Virulence factors and treatment of Helicobacter pylori infections

A. Talebibezminabadi

    Research output: ThesisDoctoral thesis 1 (Research UU / Graduation UU)

    Abstract

    Helicobacter pylori is a Gram-negative, spiral shaped bacterium that colonizes the epithelial mucosa of the human stomach of more than 50% of the worlds population. Colonization typically occurs during early childhood, and if left untreated it usually lasts for life. The long-term persistence of H. pylori induces a multifaceted immune response. Instead of clearing the infection the immune response results in prolonged mucosal injuries leading to atrophy, intestinal metaplasia, and dysplasia. This immunity induced self-damage makes H. pylori the most common etiologic agent of gastritis, peptic ulcer disease, mucosa-associated lymphoid tissue lymphoma, and gastric adenocarcinoma. Currently the only effective therapy of the H. pylori infected patient is treatment with antimicrobials, but the efficacy of therapeutic regimens is rapidly decreasing due to the development of antimicrobial resistance. When we tested for antimicrobial resistance levels in the Northern Iranian population we found a high frequency of antimicrobial resistance for the commonly used anti H. pylori drugs clarithromycin and metronidazole. The resistance for the newly introduced drug moxifloxacine was still low, but is predicted to raise rapidly. The increasing rate of antimicrobial resistance is probably related to high frequency of antimicrobials used to treat both H. pylori infections and other infectious diseases. This increase in resistance is alarming if it continues to increase at this rate as there will be no options left to treat those with an H. pyloriinfection. Luckily only a minority of the H. pylori infected people suffer from disease symptoms. While the exact reason for this is unclear, it is thought that the close interplay of host, environmental and bacterial factors determines the final outcome of the infection. With H. pylori there is a wide variation in these bacterial factors, and the presence/absence of many of these so called bacterial virulence factors has been found to be associated with specific H. pylori induced disease outcomes. In the tested Northern Iranian population we observed a significant increase of bacterial strains that carried certain virulence factors (e.g. tnpA and dupA) in patients with a specific gastroduodenal disease type. Our results are based on associations only and thus they cannot provide any insight into the biological mechanisms that explain the observed linkage with disease types. Also they should not be generalized without confirmatory studies from other geographical regions of the world. In spite of these potential shortcomings we postulate that the presence/absence of these bacterial virulence factors may serve as biomarkers to predict the outcome of the H. pylori infection. In the light of the rapidly decreasing efficacy of therapeutic regimens due to the vast increase of antimicrobial resistance in H. pylori this may be a valuable tool for the physicians to identify those patients that need H. pylori eradication.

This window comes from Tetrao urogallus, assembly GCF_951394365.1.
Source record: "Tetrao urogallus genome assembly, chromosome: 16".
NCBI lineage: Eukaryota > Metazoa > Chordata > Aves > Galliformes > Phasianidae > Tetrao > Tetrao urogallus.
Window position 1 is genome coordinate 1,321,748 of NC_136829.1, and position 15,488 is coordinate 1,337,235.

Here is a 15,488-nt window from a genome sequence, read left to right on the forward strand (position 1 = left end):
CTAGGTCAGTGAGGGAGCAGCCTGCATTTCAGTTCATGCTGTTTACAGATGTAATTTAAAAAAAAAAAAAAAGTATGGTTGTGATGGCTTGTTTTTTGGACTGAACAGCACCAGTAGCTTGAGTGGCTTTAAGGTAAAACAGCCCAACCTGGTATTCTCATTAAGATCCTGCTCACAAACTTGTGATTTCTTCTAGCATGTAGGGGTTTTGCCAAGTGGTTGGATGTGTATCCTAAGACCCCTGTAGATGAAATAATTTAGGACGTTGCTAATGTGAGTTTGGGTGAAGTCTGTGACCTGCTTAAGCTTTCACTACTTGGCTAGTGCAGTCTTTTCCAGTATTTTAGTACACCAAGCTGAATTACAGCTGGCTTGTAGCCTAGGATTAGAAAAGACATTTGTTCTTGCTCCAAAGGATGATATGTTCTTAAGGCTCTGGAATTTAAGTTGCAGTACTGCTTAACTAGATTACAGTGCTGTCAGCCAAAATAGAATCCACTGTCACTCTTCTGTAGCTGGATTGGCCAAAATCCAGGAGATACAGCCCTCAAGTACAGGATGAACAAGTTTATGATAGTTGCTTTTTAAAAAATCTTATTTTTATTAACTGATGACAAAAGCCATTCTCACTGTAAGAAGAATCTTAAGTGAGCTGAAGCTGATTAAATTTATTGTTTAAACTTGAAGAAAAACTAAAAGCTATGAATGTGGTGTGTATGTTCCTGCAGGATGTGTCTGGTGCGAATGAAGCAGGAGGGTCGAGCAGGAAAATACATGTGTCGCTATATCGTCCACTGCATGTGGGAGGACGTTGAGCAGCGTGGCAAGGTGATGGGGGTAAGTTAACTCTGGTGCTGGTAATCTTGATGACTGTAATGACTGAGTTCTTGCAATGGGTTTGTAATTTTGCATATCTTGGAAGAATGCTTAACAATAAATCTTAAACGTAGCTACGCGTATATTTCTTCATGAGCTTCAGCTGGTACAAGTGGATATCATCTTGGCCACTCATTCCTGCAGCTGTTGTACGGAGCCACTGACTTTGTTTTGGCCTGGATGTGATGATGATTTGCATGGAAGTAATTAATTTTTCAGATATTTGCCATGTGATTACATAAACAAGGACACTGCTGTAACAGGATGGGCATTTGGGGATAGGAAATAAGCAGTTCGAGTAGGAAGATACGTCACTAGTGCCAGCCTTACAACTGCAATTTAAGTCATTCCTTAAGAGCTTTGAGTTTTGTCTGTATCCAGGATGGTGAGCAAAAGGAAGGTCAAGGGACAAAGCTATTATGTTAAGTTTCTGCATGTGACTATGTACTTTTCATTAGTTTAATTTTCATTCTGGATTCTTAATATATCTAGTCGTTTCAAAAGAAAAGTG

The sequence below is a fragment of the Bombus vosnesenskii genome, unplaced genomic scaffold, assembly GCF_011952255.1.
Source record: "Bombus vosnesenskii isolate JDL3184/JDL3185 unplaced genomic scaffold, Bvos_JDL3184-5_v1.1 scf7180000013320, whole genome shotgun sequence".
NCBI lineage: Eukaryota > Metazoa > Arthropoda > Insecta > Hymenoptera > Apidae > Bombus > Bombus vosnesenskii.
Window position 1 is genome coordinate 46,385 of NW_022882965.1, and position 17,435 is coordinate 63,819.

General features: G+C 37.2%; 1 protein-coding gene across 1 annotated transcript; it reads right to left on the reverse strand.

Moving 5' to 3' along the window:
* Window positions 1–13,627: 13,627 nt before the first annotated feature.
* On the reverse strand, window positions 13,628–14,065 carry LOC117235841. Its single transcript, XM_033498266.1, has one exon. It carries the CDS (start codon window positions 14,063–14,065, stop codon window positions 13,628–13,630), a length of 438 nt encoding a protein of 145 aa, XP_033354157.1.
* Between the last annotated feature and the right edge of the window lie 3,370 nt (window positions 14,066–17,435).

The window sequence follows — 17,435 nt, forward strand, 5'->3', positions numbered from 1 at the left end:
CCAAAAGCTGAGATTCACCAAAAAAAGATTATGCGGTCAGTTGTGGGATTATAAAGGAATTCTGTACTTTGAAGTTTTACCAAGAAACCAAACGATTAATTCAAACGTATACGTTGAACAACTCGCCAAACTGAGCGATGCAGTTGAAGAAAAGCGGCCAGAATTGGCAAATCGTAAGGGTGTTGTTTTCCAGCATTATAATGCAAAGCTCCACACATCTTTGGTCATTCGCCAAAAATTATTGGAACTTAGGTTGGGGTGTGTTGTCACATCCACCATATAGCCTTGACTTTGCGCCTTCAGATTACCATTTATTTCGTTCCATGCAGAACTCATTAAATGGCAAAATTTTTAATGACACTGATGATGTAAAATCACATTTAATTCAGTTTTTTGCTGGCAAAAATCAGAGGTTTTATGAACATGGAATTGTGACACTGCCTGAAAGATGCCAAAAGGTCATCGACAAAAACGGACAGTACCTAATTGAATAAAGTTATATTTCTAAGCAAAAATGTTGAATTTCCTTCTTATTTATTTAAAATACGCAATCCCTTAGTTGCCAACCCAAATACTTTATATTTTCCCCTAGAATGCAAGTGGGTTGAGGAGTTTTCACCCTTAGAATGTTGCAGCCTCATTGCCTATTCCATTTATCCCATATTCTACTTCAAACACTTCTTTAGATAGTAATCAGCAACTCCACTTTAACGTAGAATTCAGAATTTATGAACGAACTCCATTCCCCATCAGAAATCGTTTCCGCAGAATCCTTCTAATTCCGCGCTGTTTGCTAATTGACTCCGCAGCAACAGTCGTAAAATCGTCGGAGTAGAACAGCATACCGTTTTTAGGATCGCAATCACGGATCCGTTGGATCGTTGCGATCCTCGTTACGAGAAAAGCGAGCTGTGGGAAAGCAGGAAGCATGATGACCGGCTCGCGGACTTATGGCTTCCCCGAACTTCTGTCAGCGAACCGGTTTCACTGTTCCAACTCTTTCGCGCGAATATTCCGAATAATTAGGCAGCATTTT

Original languageEnglish
    QualificationDoctor of Philosophy
    Awarding Institution
    • Utrecht University
    Supervisors/Advisors
    • Wagenaar, Jaap, Primary supervisor
    • Kusters, J.G., Co-supervisor, External person
    Award date12 Nov 2013
    Publisher
    Publication statusPublished - 12 Nov 2013

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